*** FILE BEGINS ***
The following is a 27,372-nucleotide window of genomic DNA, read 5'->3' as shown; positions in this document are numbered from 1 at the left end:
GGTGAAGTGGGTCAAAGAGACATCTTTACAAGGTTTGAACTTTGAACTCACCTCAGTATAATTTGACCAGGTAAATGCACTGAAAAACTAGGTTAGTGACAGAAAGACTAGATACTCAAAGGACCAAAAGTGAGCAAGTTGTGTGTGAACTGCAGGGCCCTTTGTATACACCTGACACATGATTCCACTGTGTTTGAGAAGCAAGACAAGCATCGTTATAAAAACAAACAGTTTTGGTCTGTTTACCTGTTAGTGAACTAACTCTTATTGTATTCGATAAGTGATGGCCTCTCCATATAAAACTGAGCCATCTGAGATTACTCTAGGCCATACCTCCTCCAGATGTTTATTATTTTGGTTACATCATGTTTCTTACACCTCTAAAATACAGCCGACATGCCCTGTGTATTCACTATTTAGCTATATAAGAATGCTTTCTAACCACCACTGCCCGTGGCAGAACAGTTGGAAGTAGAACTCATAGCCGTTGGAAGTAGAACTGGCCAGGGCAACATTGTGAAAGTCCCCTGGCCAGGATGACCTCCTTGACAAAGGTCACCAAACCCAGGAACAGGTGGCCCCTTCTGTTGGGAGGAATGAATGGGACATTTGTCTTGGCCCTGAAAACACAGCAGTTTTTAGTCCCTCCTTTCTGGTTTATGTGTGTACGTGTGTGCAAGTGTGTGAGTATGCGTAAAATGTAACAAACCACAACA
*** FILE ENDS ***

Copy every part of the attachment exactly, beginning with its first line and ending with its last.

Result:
The following is a 27,372-nucleotide window of genomic DNA, read 5'->3' as shown; positions in this document are numbered from 1 at the left end:
GGTGAAGTGGGTCAAAGAGACATCTTTACAAGGTTTGAACTTTGAACTCACCTCAGTATAATTTGACCAGGTAAATGCACTGAAAAACTAGGTTAGTGACAGAAAGACTAGATACTCAAAGGACCAAAAGTGAGCAAGTTGTGTGTGAACTGCAGGGCCCTTTGTATACACCTGACACATGATTCCACTGTGTTTGAGAAGCAAGACAAGCATCGTTATAAAAACAAACAGTTTTGGTCTGTTTACCTGTTAGTGAACTAACTCTTATTGTATTCGATAAGTGATGGCCTCTCCATATAAAACTGAGCCATCTGAGATTACTCTAGGCCATACCTCCTCCAGATGTTTATTATTTTGGTTACATCATGTTTCTTACACCTCTAAAATACAGCCGACATGCCCTGTGTATTCACTATTTAGCTATATAAGAATGCTTTCTAACCACCACTGCCCGTGGCAGAACAGTTGGAAGTAGAACTCATAGCCGTTGGAAGTAGAACTGGCCAGGGCAACATTGTGAAAGTCCCCTGGCCAGGATGACCTCCTTGACAAAGGTCACCAAACCCAGGAACAGGTGGCCCCTTCTGTTGGGAGGAATGAATGGGACATTTGTCTTGGCCCTGAAAACACAGCAGTTTTTAGTCCCTCCTTTCTGGTTTATGTGTGTACGTGTGTGCAAGTGTGTGAGTATGCGTAAAATGTAACAAACCACAACA